HM Revenue and Customs (HMRC) state that accurate records must be kept for all businesses, regardless of the size of the company. You must keep a record of all sales, takings, purchases and expenses. Other records, dependent on the type of business, include cash books, mileage records, payroll records and bank statements. You should be aware of the retention periods for records in the event that your business closes down.
Self-employed records should be kept for five years after the online tax return deadline of January 31st. For example your records for the deadline in January 2013 should be kept until January 2018. If you send your tax return back late, you will need to keep your records for the later of the January 31st deadline or 15 months after the date you submitted your return.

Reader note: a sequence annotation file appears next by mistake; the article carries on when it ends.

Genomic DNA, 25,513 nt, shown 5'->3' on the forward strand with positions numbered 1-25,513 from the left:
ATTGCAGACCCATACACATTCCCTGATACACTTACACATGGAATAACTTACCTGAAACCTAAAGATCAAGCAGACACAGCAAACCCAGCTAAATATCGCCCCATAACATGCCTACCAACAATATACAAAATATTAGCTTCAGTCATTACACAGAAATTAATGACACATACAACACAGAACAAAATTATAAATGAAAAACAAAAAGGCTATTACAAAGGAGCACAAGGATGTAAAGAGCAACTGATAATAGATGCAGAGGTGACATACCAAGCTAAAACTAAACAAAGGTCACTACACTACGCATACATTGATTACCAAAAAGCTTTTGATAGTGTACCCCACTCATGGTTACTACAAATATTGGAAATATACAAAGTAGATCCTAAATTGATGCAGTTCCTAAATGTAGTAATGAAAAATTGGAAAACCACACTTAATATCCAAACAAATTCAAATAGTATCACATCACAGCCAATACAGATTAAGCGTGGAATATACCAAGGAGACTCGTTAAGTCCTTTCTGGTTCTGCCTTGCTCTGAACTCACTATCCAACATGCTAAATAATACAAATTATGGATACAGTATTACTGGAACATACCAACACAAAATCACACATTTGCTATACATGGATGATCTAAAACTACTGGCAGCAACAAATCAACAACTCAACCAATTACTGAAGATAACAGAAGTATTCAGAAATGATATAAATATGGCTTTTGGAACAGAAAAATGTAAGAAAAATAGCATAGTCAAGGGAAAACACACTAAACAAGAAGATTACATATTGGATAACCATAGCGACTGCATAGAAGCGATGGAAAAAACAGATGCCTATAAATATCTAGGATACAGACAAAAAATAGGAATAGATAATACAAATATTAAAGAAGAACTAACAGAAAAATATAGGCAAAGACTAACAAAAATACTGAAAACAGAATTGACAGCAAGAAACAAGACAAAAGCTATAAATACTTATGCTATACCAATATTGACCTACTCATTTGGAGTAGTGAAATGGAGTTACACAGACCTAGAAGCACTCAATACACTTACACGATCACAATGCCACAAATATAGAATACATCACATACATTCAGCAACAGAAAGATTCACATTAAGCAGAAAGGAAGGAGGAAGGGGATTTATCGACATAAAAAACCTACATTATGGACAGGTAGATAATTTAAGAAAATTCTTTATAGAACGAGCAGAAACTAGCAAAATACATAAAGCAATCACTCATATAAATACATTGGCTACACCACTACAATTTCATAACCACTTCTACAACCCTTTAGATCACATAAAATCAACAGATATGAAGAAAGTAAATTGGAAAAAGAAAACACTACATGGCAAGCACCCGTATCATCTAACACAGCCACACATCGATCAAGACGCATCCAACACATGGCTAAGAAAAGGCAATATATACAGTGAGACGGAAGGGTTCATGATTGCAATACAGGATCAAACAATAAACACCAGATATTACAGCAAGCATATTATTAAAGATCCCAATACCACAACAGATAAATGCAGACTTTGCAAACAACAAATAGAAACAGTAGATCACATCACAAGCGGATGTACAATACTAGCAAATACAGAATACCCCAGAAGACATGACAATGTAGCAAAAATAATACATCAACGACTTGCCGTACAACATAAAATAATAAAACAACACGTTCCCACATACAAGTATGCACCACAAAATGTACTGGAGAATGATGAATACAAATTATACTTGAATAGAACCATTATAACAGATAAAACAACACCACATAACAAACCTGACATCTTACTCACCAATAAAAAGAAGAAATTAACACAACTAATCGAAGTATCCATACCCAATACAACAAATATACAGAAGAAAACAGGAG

Companies that are liable for corporation tax must keep records until the latest of three dates: 1.The sixth anniversary of the end of the accounting period in which the business closed. For example if a company closed in the accounting period ending 31st March 2012, records would have to be kept until 31st March 2018.
The date that an enquiry into a tax return is completed.
The date on which the enquiry window for a return closes. This is dependent on the accounting period and whether the company is a singleton company or member of a small group.
The specified period for retention of VAT records is six years although HMRC may specify a shorter period. Records must be kept regardless of whether you or your company remain registered for VAT.
You should let HMRC know if you lose your records after your business has closed. Try and recover missing information, for example by contacting your bank for copies of statements. HMRC are more likely to be sympathetic if they are made aware of the situation than if you tell them you have lost records in the middle of an enquiry into your tax returns.